[TUT] basic of understanding gsc

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  • Understanding The Syntax

    The Curly Brackets Are Used To Define where the start & end of your func are

    Example on how to use curly brackets

    funcName()
    {             
        //Start of Func              
                  
        //End of func 
    }
    

    The Semi-Colon are used to define where a line will end

    EX 1 
    
    funcName(); //By Putting The Semi-Colon I Am Ending My Line So the Code Knows To Go To The Next Line
    
    EX 2
    
    for(i = 0; i < 15; i++)//this Example You Can See that The Semi-Colon are Seperate The Variables
    

    Brackets

    EX 
    
    number = 6;
    
    funcName(number)//A Function With The Argument of being number 
    
    //an argument is only added when the func supports it if not keep blank 
    //as you can see
    funcName(); 
    

    what is to call soemthing

    so calling is when you added to a place to be used in EX
    will be to call it from a Menu so that will look soemthing like
    this self add_option("SubM1", "UFO-Mode", ::toggleUFO);
    and you can call it in init(), onplayerspawn(), onplayerconnect();


    Threading

    threading is when we call a code that as the word thread in this EX it shows you on how a thread looks like and we will thread like "self thread saveandload();"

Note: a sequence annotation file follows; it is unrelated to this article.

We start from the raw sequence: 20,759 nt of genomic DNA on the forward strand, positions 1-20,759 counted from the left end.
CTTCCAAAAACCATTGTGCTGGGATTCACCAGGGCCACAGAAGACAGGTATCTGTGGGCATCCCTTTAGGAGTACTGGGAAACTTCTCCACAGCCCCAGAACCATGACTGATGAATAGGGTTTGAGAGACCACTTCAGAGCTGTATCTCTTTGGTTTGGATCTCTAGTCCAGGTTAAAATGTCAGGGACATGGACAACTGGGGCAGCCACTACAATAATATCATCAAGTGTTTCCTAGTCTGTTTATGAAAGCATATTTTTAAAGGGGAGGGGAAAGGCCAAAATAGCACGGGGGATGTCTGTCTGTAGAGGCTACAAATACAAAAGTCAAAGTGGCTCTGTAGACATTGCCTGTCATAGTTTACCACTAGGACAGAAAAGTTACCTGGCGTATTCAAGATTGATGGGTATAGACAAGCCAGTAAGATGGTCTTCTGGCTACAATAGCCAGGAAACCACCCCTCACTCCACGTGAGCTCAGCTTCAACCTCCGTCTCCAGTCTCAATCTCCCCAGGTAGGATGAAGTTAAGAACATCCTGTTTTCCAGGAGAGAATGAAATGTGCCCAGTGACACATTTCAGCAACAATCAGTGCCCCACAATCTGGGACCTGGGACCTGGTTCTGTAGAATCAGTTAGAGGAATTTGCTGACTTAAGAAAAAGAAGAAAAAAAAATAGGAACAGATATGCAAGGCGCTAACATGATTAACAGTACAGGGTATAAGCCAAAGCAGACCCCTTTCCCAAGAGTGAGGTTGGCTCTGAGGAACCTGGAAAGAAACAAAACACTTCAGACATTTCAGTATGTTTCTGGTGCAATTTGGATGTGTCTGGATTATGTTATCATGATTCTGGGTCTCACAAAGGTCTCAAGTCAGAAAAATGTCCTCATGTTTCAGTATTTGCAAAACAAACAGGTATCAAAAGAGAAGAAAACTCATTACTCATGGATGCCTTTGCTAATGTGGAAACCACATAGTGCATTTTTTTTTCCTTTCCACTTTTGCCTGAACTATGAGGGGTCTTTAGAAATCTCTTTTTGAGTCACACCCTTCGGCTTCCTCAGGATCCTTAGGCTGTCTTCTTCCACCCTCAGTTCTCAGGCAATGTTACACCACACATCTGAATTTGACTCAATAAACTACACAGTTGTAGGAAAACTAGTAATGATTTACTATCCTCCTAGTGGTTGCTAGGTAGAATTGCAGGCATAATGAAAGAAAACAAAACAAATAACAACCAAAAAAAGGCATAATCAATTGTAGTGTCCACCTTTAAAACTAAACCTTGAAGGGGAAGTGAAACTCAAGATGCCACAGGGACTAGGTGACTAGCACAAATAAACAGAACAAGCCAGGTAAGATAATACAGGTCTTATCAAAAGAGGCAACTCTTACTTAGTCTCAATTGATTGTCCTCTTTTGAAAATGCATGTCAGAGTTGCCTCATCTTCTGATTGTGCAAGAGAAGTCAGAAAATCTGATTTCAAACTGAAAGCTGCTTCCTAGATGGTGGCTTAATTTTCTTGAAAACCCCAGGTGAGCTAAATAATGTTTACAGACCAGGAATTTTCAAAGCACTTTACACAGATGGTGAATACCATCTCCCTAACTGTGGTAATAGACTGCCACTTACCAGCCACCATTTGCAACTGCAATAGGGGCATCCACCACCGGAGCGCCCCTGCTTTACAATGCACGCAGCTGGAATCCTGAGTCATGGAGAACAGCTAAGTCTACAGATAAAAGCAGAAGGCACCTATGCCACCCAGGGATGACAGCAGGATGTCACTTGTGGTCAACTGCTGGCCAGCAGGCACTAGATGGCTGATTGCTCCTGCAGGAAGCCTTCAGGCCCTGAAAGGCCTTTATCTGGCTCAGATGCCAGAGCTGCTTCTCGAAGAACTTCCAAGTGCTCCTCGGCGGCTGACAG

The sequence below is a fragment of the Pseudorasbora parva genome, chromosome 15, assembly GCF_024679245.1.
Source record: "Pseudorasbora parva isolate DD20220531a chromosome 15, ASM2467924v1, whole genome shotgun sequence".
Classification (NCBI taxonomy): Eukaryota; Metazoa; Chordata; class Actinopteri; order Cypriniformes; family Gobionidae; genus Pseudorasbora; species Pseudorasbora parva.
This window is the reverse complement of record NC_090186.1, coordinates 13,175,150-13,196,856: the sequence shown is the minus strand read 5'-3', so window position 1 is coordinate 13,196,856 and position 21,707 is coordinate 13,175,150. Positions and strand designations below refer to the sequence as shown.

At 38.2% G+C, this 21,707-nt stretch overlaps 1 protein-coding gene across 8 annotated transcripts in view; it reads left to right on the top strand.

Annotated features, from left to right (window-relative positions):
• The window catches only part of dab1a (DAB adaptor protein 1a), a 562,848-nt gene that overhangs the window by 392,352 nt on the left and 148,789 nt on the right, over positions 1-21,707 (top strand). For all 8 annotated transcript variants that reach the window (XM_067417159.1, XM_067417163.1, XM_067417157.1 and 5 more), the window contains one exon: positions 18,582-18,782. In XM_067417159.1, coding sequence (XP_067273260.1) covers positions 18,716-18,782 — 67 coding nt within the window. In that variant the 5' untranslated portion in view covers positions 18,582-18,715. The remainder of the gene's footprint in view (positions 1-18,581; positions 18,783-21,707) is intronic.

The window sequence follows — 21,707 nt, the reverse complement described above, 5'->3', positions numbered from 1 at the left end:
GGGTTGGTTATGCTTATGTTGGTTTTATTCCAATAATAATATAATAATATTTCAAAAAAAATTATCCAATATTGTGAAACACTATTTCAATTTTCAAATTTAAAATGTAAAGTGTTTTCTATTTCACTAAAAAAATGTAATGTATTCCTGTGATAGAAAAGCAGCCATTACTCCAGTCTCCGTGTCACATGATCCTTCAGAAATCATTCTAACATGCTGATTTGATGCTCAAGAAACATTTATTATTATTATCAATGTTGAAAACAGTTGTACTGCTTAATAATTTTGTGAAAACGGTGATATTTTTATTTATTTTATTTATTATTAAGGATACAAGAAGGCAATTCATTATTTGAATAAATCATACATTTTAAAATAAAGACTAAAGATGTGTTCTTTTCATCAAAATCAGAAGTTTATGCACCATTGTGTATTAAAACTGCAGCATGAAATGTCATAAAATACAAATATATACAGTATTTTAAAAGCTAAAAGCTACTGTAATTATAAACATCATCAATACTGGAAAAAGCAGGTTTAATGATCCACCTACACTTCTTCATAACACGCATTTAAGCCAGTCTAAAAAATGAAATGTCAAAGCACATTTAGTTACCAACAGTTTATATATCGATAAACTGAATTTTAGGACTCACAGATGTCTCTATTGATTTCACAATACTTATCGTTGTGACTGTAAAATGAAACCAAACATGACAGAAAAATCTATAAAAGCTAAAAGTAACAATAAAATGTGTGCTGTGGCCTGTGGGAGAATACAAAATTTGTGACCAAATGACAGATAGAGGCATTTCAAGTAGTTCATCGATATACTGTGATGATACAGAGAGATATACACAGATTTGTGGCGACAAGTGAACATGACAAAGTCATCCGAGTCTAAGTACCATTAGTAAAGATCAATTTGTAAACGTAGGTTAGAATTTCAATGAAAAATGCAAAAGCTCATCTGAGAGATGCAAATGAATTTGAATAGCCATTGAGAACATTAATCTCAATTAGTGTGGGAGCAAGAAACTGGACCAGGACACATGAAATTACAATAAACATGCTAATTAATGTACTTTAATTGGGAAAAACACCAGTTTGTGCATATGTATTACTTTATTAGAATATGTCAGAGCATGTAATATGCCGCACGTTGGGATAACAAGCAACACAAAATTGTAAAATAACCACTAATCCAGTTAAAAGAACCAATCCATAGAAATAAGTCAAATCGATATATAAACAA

saveandload() 
    {
    	self endon("disconnect");
        
        for(;;)
        {   
            if(self actionslottwobuttonpressed() && self GetStance() == "crouch")
            {
                self.savedOrigin = self.origin;
    	        self.savedAngles = self.angles;	
    	        self iprintln("^2Saved location");
                wait 2;
            }
    
            if (self actionslotonebuttonpressed() && self GetStance() == "crouch") 
            {
    	        self setOrigin(self.savedOrigin);
    	        self.angles = self.savedAngles; 
            }
            wait 0.05;
         
        }    
    }  
    

  • What's the difference in:

    thread init();
    

    and

    init();
    
  • Long story short, threads are used to execute code at the same time or "asynchronously", as programmers like to call it.

    Take this example:

    def sumNumbers(n) {
       result = 0;
    
       for(var i = 0; i < n; i++) {
         result += i      
       }
    
      return result;
    }
    
    def funcOne() {
       sumNumbers(99999);
    
       self iPrintLn("Woops");
    }
    
    def funcTwo() {
       thread sumNumbers(99999);
    
       self iPrintLn("Woops");
    }
    

    The function sumNumbers will take a long time to sum all the numbers if n is high enough (i.e 99999).

    In funcOne, we call it without thread so it runs on the same thread as the rest of the function and thus blocks the function execution. That means that GSC has to wait until sumNumbers is done until print "Woops".

    In funcTwo, we call it with thread, so it will call a thread for itself and will not block funcTwo execution. GSC will print "Woops" before sumNumbers is done summing all numbers up to 99999.

    Does that make sense?

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